She Dedicated Her Life To Those Who Did Not Have A Voice, And If You’re Passionate About Making The World A Better Place, You Might Find Her Story Inspirational

Library of Congress - pictured above is Dorothea

Have you ever heard of Dorothea Dix? If you’re passionate about social reform and striving to make the world a better place, you might find her story inspirational. 

Dorothea was born in Hampden, Maine, in 1802. At the age of 12, she and her brother were sent to live with their grandmother in Boston, Massachusetts. During her teenage years, she taught at a school for young girls and developed her own curriculum. 

Although she had a passion for teaching, she had intense periods of illness and depression that eventually caused her to leave her teaching job in Boston. However, in 1841, a brand new opportunity presented itself, one that would kick-start her career as a social reformer.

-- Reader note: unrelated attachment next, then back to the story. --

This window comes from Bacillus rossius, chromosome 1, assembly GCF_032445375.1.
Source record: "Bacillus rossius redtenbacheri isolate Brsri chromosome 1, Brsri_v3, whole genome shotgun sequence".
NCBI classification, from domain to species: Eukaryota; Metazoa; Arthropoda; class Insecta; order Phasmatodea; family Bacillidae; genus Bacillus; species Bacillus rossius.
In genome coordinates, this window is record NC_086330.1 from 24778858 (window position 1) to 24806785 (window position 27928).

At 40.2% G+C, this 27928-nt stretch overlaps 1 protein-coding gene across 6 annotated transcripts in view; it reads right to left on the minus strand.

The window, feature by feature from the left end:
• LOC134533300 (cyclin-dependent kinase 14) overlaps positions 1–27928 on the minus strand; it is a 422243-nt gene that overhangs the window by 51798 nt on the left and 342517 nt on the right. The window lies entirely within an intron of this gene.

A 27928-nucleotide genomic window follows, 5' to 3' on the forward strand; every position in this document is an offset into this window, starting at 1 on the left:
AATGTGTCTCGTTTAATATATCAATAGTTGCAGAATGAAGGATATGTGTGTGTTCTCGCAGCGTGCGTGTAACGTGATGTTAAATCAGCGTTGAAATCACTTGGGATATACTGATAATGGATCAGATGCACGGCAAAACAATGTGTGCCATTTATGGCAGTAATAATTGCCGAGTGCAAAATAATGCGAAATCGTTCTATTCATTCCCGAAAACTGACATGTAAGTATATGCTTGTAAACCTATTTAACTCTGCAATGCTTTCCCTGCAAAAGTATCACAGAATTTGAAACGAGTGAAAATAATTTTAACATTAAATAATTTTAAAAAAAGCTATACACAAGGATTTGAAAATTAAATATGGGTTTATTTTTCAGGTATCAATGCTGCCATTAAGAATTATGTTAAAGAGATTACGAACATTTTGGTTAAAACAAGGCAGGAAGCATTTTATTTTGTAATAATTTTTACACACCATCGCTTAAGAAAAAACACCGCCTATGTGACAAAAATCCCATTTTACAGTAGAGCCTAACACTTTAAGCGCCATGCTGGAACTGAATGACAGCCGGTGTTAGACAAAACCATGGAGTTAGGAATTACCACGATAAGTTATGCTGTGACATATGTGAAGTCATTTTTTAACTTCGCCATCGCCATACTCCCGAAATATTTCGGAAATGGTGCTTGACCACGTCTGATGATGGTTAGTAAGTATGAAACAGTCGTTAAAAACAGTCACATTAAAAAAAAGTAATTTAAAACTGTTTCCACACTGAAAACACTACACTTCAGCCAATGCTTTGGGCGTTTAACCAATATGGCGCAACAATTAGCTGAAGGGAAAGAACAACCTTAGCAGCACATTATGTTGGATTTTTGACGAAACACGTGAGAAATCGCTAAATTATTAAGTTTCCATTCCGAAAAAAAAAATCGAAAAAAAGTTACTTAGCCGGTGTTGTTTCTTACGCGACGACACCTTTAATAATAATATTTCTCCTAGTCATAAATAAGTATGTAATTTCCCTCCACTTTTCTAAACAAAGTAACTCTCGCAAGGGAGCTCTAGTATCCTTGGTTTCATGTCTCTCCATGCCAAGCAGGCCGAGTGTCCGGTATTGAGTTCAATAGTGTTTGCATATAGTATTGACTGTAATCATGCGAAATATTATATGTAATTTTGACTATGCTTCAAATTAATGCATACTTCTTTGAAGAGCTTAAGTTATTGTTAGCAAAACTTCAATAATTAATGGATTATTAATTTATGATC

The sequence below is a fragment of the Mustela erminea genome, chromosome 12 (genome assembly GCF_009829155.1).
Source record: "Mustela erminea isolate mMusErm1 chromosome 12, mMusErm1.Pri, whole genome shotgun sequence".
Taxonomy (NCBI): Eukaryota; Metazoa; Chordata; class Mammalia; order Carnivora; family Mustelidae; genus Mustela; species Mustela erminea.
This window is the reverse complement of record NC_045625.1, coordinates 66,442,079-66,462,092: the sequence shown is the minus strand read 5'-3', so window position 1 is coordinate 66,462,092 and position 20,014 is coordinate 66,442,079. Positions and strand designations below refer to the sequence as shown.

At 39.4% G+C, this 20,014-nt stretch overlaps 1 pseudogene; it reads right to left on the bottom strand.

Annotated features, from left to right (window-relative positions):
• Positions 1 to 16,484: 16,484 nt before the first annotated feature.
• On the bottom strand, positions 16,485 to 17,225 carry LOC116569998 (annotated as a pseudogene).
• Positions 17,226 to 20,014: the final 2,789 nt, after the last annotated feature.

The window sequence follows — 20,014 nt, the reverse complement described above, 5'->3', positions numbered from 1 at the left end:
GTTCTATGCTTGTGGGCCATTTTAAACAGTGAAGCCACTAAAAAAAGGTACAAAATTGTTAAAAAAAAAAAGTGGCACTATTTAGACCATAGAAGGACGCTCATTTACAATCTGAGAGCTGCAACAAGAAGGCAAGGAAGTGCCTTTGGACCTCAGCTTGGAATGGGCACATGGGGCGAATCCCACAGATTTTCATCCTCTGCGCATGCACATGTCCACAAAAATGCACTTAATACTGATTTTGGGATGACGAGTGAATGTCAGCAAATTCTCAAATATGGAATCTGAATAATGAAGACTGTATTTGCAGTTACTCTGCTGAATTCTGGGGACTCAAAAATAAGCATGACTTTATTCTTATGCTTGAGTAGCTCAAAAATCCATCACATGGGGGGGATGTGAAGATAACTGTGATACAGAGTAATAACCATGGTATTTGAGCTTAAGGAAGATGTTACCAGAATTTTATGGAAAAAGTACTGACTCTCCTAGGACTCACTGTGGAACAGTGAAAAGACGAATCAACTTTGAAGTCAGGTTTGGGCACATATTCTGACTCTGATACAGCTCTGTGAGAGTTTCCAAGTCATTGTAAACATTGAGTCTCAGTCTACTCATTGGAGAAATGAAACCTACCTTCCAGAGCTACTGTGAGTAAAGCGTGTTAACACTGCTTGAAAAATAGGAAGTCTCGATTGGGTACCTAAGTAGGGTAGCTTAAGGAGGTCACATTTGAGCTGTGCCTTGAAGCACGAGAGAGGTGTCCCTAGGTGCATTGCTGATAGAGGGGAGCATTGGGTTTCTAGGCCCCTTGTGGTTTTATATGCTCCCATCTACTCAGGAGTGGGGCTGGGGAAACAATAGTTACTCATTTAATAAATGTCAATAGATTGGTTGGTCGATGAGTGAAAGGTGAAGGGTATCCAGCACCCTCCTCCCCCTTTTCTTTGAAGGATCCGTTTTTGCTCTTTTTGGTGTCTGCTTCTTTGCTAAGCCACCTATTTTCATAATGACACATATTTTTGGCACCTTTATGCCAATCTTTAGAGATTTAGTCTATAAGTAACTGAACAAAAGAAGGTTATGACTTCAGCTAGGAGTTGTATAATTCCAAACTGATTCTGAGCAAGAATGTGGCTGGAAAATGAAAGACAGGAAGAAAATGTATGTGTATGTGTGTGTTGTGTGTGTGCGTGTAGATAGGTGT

Dorothea was asked to become a Sunday school teacher in the East Cambridge House of Correction in Massachusetts.

During her time in the prison, she noticed that there were a lot of mentally ill people that were being treated inhumanely, mixed in with other dangerous inmates, and not receiving the kind of care they needed to get better.

Horrified by this discovery, Dorothea continued to travel around Massachusetts for two years, touring other facilities and finding that they were all running under the same awful conditions. In 1843, she reported her discoveries to the state legislature.

She was incredibly persuasive in pushing that something needed to be done for these people quickly, and eventually, a bill was passed to expand the Worcester Insane Asylum.

Over the next 40 years of her life, Dorothea did this kind of work all across the United States and made significant progress.

She inspired legislation in 15 states that would build state hospitals for the mentally ill and overall helped build 32 institutions. In the 1850s, she did some of this work in Europe and even spoke to Pope Pius IX about the terrible conditions in asylums in Rome. 

Library of Congress – pictured above is Dorothea

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